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Shitty Shades of Grey

By Entertainment

50 Shades of Grey is not a shocking film, nor is it particularly kinky, nor is it particularly sexy (or sex-positive), nor is it good. It is, however, the first movie of 2015 that I thoroughly enjoyed and that I can unreservedly recommend.

Jamie Dornan, who plays the titular Christian Grey, the mysterious billionaire CEO of Grey Enterprises (a company that deals in telecommunications, but also clean energy, or something), is as seductive as a pile of dirt and as charming as a fading portrait of a hairstyle model hanging on the wall of a strip mall salon. Dakota Johnson, as the wholesome and naive recent college graduate Anastasia Steele, delivers her lines with the charisma and vibrancy of a high school drama understudy. The film’s plot is a ridiculous mess, and the majority of the drama hinges upon whether or not Anastasia will sign a (literal) contract that Christian is pushing on her which outlines the terms of a live-in dom/sub relationship.

The badness that is sustained throughout 50 Shades of Grey is impressive as a filmmaking feat. The two stars’ intense lack of chemistry is established from the film’s second scene, when Anastasia interviews Christian, on her roommate’s behalf, for her college newspaper. Dornan mumbles something. Johnson chews on the eraser of her GREY ENTERPRISES pencil and says something about how mysterious he is.

This incredibly uncomfortable interaction blossoms very quickly into Christian becoming completely infatuated with Anastasia, showing up unannounced all the time wherever she happens to be (a bar with her friends, her college graduation, her mom’s house in Georgia). Instead of being alarmed at the fact that a creepy bland billionaire who met her a few weeks ago has rapidly become a stalker, Anastasia just keeps her cool as a manic pixie dream girl, drifting nonchalantly from hotel to helicopter to mansion to slippery sex room. Christian talks throughout the film about how specific and abnormal his sexual desires are (culminating with his exclamation that he is “fifty shades of fucked up!”), but his purportedly insatiable desire to administer pain is left largely unexplored. The film’s depiction of BDSM is almost cute in how tame and sterile it is. Christian shackles Anastasia into submission, only to gently stroke her skin with an actual peacock feather. He later spices things up by “whipping” her in what can only be described as the weakest and most limp-handed flagellation session ever filmed.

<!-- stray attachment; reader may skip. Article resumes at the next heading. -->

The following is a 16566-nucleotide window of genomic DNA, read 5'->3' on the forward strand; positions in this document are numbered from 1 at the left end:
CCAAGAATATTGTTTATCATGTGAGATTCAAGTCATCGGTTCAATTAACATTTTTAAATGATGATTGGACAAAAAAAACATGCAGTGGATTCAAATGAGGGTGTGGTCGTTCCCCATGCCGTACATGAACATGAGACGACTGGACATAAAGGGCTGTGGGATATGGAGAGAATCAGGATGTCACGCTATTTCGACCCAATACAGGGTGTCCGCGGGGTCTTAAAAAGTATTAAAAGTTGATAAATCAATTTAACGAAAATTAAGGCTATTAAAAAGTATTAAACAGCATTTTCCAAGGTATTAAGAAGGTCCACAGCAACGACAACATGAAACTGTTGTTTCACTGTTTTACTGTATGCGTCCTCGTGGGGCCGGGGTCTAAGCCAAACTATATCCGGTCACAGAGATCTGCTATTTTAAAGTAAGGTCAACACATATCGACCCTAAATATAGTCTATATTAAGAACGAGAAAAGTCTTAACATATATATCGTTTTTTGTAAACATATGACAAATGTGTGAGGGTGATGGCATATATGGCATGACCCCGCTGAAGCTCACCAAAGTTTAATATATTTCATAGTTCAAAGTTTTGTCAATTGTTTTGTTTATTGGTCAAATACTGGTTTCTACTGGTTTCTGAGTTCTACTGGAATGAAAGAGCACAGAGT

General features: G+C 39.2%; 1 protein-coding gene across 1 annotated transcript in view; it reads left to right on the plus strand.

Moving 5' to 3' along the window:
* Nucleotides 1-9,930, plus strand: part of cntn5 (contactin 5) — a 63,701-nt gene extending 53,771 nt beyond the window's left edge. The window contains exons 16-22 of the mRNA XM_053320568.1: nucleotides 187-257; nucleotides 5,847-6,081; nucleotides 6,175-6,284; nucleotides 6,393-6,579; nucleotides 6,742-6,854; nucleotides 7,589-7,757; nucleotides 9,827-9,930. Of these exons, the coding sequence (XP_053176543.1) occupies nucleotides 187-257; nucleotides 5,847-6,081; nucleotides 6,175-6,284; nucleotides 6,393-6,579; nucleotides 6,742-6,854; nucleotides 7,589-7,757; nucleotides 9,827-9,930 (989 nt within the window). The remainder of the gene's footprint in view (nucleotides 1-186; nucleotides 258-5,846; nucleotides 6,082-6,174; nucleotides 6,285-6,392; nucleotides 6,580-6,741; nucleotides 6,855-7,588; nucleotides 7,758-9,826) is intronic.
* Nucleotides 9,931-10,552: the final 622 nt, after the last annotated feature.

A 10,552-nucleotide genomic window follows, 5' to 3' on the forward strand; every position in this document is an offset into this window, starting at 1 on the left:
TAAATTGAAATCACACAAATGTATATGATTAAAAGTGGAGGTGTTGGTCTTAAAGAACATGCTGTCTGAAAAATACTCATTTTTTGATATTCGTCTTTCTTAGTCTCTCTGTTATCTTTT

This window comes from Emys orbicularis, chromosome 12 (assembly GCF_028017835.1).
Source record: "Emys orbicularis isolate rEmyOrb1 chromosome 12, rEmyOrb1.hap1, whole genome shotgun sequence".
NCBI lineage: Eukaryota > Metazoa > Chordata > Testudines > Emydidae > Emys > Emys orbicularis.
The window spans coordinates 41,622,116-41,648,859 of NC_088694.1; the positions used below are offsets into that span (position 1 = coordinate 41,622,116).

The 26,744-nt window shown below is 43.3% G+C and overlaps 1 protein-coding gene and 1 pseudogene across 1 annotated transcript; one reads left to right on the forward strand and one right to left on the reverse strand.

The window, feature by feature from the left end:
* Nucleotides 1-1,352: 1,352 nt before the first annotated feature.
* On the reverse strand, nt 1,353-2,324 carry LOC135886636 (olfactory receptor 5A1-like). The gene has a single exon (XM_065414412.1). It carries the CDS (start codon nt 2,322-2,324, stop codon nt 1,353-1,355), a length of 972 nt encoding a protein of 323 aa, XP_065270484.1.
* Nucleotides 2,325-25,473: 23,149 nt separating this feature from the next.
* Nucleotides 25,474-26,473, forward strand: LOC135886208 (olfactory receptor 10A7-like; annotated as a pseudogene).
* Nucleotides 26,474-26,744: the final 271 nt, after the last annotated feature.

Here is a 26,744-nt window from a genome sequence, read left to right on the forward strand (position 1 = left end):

In between the scenes of comical sub-softcore sex, we are treated to sequence after sequence of cringe-worthy dialogue and flat acting, which serve simply to add further hot air to the film’s completely vacant “plot.” 50 Shades of Grey has absolutely no conflict whatsoever other than Anastasia’s inability to decide whether she wants to stay at Christian’s house four days a week to get politely spanked. The movie hints at Anastasia’s mother being out of the picture when she has to cancel her trip to Anastasia’s graduation, but then it turns out that Anastasia actually loves her mother and the two of them get together to drink margaritas and talk about boys. Similarly, Christian’s mother takes an immediate (and inexplicable) liking to Anastasia, as do his siblings and his father. There is a brief moment when it seems that one of Anastasia’s friends might want to challenge Christian for her affection, but Christian quickly shuts that possibility down by pushing the guy and taking Anastasia back to his hotel in his car (the dude is seriously creepy).

The viewing experience of 50 Shades of Grey falls somewhere between a Hallmark Channel original romantic drama and a really funny porn that you stumble upon by accident. It’s terrible and fascinating and you don’t want to look away. I can’t endorse it for its depiction of sex — the film’s central relationship is definitely emotionally unhealthy, and it gets BDSM completely wrong — but I can emphatically recommend the film as a piece of comedy: 50 Shades is the first must-hatewatch film of the year.

Illustration by Monica Burciaga

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